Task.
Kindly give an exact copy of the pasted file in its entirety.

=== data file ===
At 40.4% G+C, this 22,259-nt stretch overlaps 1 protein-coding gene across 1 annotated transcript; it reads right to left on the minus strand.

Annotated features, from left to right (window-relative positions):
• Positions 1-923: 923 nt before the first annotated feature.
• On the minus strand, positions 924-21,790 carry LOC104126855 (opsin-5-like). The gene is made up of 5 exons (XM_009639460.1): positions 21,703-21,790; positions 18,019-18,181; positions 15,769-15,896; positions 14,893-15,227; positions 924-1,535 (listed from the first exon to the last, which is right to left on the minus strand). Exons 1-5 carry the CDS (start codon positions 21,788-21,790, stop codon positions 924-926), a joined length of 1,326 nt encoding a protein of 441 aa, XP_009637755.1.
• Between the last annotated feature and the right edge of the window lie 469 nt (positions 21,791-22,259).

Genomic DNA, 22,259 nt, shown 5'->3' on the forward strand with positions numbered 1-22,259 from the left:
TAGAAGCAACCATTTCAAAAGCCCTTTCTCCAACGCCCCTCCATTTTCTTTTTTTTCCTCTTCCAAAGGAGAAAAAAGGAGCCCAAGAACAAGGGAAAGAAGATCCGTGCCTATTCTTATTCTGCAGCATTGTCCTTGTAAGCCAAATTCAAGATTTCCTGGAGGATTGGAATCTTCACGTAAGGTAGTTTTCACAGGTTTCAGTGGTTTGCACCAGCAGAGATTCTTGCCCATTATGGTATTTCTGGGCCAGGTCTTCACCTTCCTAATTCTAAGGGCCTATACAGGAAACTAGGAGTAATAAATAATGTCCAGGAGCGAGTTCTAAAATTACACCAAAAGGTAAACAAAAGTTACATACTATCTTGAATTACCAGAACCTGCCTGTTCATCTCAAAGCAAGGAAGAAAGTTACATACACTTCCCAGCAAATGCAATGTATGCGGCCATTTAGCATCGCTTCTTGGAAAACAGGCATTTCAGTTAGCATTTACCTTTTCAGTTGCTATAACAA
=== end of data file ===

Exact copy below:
At 40.4% G+C, this 22,259-nt stretch overlaps 1 protein-coding gene across 1 annotated transcript; it reads right to left on the minus strand.

Annotated features, from left to right (window-relative positions):
• Positions 1-923: 923 nt before the first annotated feature.
• On the minus strand, positions 924-21,790 carry LOC104126855 (opsin-5-like). The gene is made up of 5 exons (XM_009639460.1): positions 21,703-21,790; positions 18,019-18,181; positions 15,769-15,896; positions 14,893-15,227; positions 924-1,535 (listed from the first exon to the last, which is right to left on the minus strand). Exons 1-5 carry the CDS (start codon positions 21,788-21,790, stop codon positions 924-926), a joined length of 1,326 nt encoding a protein of 441 aa, XP_009637755.1.
• Between the last annotated feature and the right edge of the window lie 469 nt (positions 21,791-22,259).

Genomic DNA, 22,259 nt, shown 5'->3' on the forward strand with positions numbered 1-22,259 from the left:
TAGAAGCAACCATTTCAAAAGCCCTTTCTCCAACGCCCCTCCATTTTCTTTTTTTTCCTCTTCCAAAGGAGAAAAAAGGAGCCCAAGAACAAGGGAAAGAAGATCCGTGCCTATTCTTATTCTGCAGCATTGTCCTTGTAAGCCAAATTCAAGATTTCCTGGAGGATTGGAATCTTCACGTAAGGTAGTTTTCACAGGTTTCAGTGGTTTGCACCAGCAGAGATTCTTGCCCATTATGGTATTTCTGGGCCAGGTCTTCACCTTCCTAATTCTAAGGGCCTATACAGGAAACTAGGAGTAATAAATAATGTCCAGGAGCGAGTTCTAAAATTACACCAAAAGGTAAACAAAAGTTACATACTATCTTGAATTACCAGAACCTGCCTGTTCATCTCAAAGCAAGGAAGAAAGTTACATACACTTCCCAGCAAATGCAATGTATGCGGCCATTTAGCATCGCTTCTTGGAAAACAGGCATTTCAGTTAGCATTTACCTTTTCAGTTGCTATAACAA